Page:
The hour of the wolf - Ingvar Cronhammar

1542 The Gate Ingvar Cronhammar Foto Poul Ib Henriksen 1 

Ingvar Cronhammar, The Gate, foto: Poul Ib Henriksen

08.10.22 - 18.08.23

‘The Hour of the Wolf is the hour between night and dawn. It is the hour when most people die, when sleep is deepest, when nightmares are more real. It is the hour when the sleepless are haunted by their deepest fear, when ghosts and demons are most powerful.’
Ingmar Bergman

In October 2022, a year and a half after the artist’s death, HEART will present a condensed selection of the works that made Ingvar Cronhammar known and loved by the general public. The exhibition conjures up the black, white and red shadowland in which the ideas for these works arose. HEART owns Denmark’s largest collection of Cronhammar’s works. The vast majority of them must have been created in the distinctly Cronhammaresque dark domains. A realm that is partly a zone of creation, partly a land of psychogeographic references. The artist himself described it as a black area and a red area separated by a white border.

Inspired by Bergman, we approach Cronhammer’s world through the lens of the ‘hour of the wolf’ as a transitional phase – a liminal territory. The transition between life and death, good and evil, fear and relief. However, transition can also mean a transgression and a blurring. Nothing is quite one thing or the other. The Hour of the Wolf is the time when the day dawns and we have to face ourselves.

The inky darkness of the exhibition space is haunted by Cronhammar’s characteristic sci-fi inspired works such as Skrig i vilden nat, 1987, Udkrængningens ly,1990, Attack, 1992, and Well of Roses, 1991. Nightmares and death stalk these gloomy shadows. The white fringe of the fantasy land, the ‘lace edging’ forming the border between the black and the red, is a surreal organic landscape where animal bodies, swan wings and snake necks seem to evoke sacrificial rituals of a distant past. In the large red room, Cronhammar’s vast breakthrough work The Gate from 1988 roars in stately solitude, and the museum’s concert hall screens Cronhammar’s film Kill from 2012.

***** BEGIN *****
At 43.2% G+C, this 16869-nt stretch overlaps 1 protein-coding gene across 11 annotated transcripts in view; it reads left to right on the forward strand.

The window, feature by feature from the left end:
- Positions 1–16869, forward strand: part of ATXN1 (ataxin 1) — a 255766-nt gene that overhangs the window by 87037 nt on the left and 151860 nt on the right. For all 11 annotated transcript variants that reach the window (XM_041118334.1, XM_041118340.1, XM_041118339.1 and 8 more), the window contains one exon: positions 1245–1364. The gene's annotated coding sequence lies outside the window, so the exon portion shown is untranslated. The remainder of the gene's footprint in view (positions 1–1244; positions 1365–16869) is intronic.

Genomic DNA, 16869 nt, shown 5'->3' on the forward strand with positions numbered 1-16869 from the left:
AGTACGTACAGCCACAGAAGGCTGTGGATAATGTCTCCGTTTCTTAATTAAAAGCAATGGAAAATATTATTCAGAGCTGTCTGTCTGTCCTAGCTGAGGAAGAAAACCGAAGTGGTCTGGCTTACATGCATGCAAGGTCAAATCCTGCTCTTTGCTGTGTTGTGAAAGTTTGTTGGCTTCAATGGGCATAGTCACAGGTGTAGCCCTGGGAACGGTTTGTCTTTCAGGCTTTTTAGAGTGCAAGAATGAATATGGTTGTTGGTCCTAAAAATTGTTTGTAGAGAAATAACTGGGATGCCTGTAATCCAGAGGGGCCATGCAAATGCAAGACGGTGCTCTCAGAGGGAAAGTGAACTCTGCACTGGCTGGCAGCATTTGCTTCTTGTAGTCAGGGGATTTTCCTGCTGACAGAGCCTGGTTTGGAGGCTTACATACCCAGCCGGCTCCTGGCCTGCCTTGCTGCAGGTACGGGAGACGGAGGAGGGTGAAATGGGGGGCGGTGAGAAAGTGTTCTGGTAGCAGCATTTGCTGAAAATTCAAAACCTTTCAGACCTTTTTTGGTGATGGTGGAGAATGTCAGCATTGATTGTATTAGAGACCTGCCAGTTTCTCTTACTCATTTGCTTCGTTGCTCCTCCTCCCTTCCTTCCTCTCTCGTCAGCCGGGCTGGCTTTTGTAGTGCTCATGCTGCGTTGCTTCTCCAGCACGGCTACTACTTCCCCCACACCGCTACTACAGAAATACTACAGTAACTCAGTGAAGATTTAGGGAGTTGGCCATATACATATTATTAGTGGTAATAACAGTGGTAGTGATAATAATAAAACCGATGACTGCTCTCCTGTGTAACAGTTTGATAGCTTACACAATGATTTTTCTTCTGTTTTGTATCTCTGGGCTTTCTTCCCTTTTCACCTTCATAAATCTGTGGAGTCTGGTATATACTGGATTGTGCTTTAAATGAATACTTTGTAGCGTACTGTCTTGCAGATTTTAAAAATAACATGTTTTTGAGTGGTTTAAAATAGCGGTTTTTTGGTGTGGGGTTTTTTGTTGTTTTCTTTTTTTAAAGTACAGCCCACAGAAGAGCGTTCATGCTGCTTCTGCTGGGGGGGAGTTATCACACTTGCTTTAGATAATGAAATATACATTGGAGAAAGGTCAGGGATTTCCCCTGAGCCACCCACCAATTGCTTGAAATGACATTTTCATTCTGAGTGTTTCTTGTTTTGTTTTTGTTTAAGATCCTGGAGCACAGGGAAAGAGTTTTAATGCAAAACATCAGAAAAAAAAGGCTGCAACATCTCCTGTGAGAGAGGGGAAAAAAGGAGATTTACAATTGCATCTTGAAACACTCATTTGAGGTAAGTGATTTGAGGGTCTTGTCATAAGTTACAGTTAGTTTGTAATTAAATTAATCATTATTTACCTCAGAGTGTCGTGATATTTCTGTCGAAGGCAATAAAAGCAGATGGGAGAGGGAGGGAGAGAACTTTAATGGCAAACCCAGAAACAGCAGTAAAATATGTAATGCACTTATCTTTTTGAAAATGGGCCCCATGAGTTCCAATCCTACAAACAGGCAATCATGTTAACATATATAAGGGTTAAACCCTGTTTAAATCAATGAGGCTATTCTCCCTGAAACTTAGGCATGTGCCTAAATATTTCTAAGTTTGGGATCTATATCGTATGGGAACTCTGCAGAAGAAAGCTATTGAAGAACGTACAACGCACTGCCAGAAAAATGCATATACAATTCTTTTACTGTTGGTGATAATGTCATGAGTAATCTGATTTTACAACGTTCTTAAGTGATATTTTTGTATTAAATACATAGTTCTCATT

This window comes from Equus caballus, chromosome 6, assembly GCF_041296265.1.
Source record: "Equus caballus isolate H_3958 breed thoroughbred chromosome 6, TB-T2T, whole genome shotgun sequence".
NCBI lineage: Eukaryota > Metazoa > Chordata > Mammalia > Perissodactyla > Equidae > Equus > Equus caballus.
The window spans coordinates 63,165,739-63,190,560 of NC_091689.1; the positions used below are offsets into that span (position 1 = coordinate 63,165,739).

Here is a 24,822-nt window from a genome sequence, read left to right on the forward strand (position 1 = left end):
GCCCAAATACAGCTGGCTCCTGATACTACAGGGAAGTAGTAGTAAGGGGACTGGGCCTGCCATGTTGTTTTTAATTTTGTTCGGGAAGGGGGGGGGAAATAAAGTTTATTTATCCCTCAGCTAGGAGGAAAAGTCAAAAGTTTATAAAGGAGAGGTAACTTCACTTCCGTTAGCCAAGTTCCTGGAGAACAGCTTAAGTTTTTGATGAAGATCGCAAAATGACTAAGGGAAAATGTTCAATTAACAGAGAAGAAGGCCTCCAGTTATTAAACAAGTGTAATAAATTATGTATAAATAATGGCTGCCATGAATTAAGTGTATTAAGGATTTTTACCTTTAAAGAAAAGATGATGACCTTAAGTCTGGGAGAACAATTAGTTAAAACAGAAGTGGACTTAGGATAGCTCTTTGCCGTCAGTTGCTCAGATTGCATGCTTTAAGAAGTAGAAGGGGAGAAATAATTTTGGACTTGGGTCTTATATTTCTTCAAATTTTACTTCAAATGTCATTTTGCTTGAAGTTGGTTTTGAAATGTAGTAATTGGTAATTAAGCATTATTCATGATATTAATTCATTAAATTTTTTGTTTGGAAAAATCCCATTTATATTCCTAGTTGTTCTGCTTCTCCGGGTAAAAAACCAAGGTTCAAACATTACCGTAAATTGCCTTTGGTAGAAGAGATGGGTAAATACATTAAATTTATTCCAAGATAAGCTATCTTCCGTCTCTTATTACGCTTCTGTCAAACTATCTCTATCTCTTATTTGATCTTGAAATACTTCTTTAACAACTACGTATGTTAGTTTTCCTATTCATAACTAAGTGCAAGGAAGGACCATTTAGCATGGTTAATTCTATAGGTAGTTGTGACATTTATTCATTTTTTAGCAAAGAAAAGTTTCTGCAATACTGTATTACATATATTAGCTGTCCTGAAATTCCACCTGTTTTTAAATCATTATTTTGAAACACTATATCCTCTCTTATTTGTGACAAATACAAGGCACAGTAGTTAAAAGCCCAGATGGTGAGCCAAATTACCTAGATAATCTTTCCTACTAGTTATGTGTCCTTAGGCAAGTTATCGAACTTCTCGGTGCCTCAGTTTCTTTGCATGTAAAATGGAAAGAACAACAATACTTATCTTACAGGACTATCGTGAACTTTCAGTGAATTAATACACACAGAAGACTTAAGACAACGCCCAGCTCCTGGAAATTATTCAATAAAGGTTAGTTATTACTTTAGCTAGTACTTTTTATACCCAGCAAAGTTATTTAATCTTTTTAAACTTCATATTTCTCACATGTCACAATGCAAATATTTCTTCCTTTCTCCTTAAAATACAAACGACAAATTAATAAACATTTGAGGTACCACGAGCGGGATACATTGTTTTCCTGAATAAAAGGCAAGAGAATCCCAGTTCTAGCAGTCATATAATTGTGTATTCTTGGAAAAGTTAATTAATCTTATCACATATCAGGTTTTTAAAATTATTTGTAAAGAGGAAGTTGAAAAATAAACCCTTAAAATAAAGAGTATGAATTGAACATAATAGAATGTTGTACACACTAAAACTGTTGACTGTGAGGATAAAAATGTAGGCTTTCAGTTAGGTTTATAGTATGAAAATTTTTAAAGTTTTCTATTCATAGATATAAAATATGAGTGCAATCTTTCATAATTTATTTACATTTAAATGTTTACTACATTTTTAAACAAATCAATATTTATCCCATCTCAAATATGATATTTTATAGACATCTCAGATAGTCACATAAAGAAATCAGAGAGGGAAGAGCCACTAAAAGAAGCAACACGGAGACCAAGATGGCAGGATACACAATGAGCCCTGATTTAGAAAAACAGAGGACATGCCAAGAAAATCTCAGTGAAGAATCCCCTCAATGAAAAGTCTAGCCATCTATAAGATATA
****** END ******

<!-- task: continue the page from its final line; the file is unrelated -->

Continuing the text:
Life itself is on the line in Cronhammar’s works. These are serious matters. Despondency and pain always lurk here alongside a nagging doubt. The works create the sense of an apocalyptic state having already arrived, evoked by their insistently high-tech, science fiction feel. Whether big or small, Cronhammar’s works always possess an eerie power. The idiom is unheimlich in the Freudian sense. The works seem to belong in the dark recesses of the human psyche, but in the midst of the mechanical tenebrious realm we find relics from nature such as animal bones and bird wings.

Cronhammar himself said: ‘The works take on meaning and presence by being suspended between the two poles of life: between the fundamental beauty which causes us to experience, enraptured, the creating hand of God and, at the opposite end, the dark: pain, sombreness, melancholy. These are the two poles that form the sounding board of life.’

The works occupy a world of their own. These monumental obstacles stop us in our tracks, disrupt our daily lives and make us think beyond our everyday imaginaries.